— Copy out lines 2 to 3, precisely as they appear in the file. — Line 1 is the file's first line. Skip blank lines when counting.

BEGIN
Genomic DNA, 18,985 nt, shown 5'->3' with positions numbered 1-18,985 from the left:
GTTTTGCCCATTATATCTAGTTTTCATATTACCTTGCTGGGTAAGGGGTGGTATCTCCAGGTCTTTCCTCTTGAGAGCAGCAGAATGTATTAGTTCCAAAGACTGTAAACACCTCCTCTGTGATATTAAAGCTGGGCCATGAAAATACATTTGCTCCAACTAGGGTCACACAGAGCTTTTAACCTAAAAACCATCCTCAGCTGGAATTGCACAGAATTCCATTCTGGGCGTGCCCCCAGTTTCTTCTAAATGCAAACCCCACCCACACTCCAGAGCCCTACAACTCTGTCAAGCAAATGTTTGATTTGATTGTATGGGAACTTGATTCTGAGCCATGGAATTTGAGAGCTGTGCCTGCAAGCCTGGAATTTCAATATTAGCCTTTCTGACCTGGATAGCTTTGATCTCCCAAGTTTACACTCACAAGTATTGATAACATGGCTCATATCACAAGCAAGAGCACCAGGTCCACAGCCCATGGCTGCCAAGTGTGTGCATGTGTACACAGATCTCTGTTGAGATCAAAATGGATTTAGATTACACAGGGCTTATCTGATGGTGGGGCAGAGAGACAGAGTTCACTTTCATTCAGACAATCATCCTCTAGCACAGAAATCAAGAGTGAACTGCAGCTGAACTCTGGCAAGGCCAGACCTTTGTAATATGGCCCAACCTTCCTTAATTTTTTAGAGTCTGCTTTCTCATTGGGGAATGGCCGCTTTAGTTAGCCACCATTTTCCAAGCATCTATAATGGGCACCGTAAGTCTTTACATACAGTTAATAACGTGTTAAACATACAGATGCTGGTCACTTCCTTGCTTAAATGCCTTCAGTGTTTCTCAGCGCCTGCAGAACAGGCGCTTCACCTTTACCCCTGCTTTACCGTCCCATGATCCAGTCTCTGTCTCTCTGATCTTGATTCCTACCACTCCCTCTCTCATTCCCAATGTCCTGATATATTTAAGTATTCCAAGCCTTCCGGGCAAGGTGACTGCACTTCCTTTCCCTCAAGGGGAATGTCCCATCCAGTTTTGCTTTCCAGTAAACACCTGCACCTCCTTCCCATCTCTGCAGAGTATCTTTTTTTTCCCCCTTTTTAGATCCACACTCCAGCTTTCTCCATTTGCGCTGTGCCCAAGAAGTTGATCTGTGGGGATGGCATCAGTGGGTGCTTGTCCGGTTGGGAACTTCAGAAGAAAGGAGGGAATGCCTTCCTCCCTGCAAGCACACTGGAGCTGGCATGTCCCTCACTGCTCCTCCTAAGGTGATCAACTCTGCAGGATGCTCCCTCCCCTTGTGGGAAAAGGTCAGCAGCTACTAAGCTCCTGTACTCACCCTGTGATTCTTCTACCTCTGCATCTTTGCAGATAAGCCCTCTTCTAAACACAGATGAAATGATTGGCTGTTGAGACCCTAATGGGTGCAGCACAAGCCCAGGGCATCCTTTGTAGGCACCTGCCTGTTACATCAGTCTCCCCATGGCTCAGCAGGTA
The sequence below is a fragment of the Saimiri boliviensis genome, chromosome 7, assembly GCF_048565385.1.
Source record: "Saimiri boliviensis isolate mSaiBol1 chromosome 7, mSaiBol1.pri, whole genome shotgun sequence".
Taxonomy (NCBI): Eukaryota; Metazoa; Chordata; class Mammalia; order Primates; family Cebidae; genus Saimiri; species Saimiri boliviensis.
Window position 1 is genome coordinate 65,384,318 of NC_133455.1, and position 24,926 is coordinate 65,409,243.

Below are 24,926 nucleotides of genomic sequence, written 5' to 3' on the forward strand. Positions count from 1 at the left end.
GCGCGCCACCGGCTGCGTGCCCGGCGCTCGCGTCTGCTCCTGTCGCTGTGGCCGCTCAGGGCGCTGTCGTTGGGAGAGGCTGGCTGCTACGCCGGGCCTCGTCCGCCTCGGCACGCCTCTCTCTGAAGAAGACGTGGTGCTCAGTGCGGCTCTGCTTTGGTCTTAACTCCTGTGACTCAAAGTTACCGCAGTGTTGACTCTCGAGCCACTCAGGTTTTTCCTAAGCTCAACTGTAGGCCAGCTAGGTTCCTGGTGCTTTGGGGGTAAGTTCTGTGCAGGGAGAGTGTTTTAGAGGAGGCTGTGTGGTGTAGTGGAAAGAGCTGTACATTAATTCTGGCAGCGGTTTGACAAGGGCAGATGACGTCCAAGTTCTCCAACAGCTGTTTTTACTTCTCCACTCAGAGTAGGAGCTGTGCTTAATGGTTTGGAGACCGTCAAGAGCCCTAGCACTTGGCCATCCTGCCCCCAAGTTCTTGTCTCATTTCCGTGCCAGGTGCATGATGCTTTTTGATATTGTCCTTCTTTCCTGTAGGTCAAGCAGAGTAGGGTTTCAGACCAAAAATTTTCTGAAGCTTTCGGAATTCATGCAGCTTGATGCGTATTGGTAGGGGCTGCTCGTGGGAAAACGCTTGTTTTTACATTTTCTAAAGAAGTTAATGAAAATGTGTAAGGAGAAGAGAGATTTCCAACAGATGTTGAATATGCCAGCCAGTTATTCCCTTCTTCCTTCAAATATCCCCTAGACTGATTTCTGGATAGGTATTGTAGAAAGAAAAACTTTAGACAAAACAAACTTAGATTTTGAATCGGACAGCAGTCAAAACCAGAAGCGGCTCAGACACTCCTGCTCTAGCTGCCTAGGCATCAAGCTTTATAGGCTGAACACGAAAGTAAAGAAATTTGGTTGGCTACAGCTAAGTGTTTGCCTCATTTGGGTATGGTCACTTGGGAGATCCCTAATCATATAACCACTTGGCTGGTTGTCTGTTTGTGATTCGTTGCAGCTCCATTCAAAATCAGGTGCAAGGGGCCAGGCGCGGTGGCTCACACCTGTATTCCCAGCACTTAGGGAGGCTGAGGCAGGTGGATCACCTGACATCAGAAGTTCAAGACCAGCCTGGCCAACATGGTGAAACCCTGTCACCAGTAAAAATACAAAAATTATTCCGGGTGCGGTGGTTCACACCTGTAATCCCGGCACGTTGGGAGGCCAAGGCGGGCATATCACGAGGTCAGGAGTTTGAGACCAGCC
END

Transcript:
GTTTTGCCCATTATATCTAGTTTTCATATTACCTTGCTGGGTAAGGGGTGGTATCTCCAGGTCTTTCCTCTTGAGAGCAGCAGAATGTATTAGTTCCAAAGACTGTAAACACCTCCTCTGTGATATTAAAGCTGGGCCATGAAAATACATTTGCTCCAACTAGGGTCACACAGAGCTTTTAACCTAAAAACCATCCTCAGCTGGAATTGCACAGAATTCCATTCTGGGCGTGCCCCCAGTTTCTTCTAAATGCAAACCCCACCCACACTCCAGAGCCCTACAACTCTGTCAAGCAAATGTTTGATTTGATTGTATGGGAACTTGATTCTGAGCCATGGAATTTGAGAGCTGTGCCTGCAAGCCTGGAATTTCAATATTAGCCTTTCTGACCTGGATAGCTTTGATCTCCCAAGTTTACACTCACAAGTATTGATAACATGGCTCATATCACAAGCAAGAGCACCAGGTCCACAGCCCATGGCTGCCAAGTGTGTGCATGTGTACACAGATCTCTGTTGAGATCAAAATGGATTTAGATTACACAGGGCTTATCTGATGGTGGGGCAGAGAGACAGAGTTCACTTTCATTCAGACAATCATCCTCTAGCACAGAAATCAAGAGTGAACTGCAGCTGAACTCTGGCAAGGCCAGACCTTTGTAATATGGCCCAACCTTCCTTAATTTTTTAGAGTCTGCTTTCTCATTGGGGAATGGCCGCTTTAGTTAGCCACCATTTTCCAAGCATCTATAATGGGCACCGTAAGTCTTTACATACAGTTAATAACGTGTTAAACATACAGATGCTGGTCACTTCCTTGCTTAAATGCCTTCAGTGTTTCTCAGCGCCTGCAGAACAGGCGCTTCACCTTTACCCCTGCTTTACCGTCCCATGATCCAGTCTCTGTCTCTCTGATCTTGATTCCTACCACTCCCTCTCTCATTCCCAATGTCCTGATATATTTAAGTATTCCAAGCCTTCCGGGCAAGGTGACTGCACTTCCTTTCCCTCAAGGGGAATGTCCCATCCAGTTTTGCTTTCCAGTAAACACCTGCACCTCCTTCCCATCTCTGCAGAGTATCTTTTTTTTCCCCCTTTTTAGATCCACACTCCAGCTTTCTCCATTTGCGCTGTGCCCAAGAAGTTGATCTGTGGGGATGGCATCAGTGGGTGCTTGTCCGGTTGGGAACTTCAGAAGAAAGGAGGGAATGCCTTCCTCCCTGCAAGCACACTGGAGCTGGCATGTCCCTCACTGCTCCTCCTAAGGTGATCAACTCTGCAGGATGCTCCCTCCCCTTGTGGGAAAAGGTCAGCAGCTACTAAGCTCCTGTACTCACCCTGTGATTCTTCTACCTCTGCATCTTTGCAGATAAGCCCTCTTCTAAACACAGATGAAATGATTGGCTGTTGAGACCCTAATGGGTGCAGCACAAGCCCAGGGCATCCTTTGTAGGCACCTGCCTGTTACATCAGTCTCCCCATGGCTCAGCAGGTA
The sequence below is a fragment of the Saimiri boliviensis genome, chromosome 7, assembly GCF_048565385.1.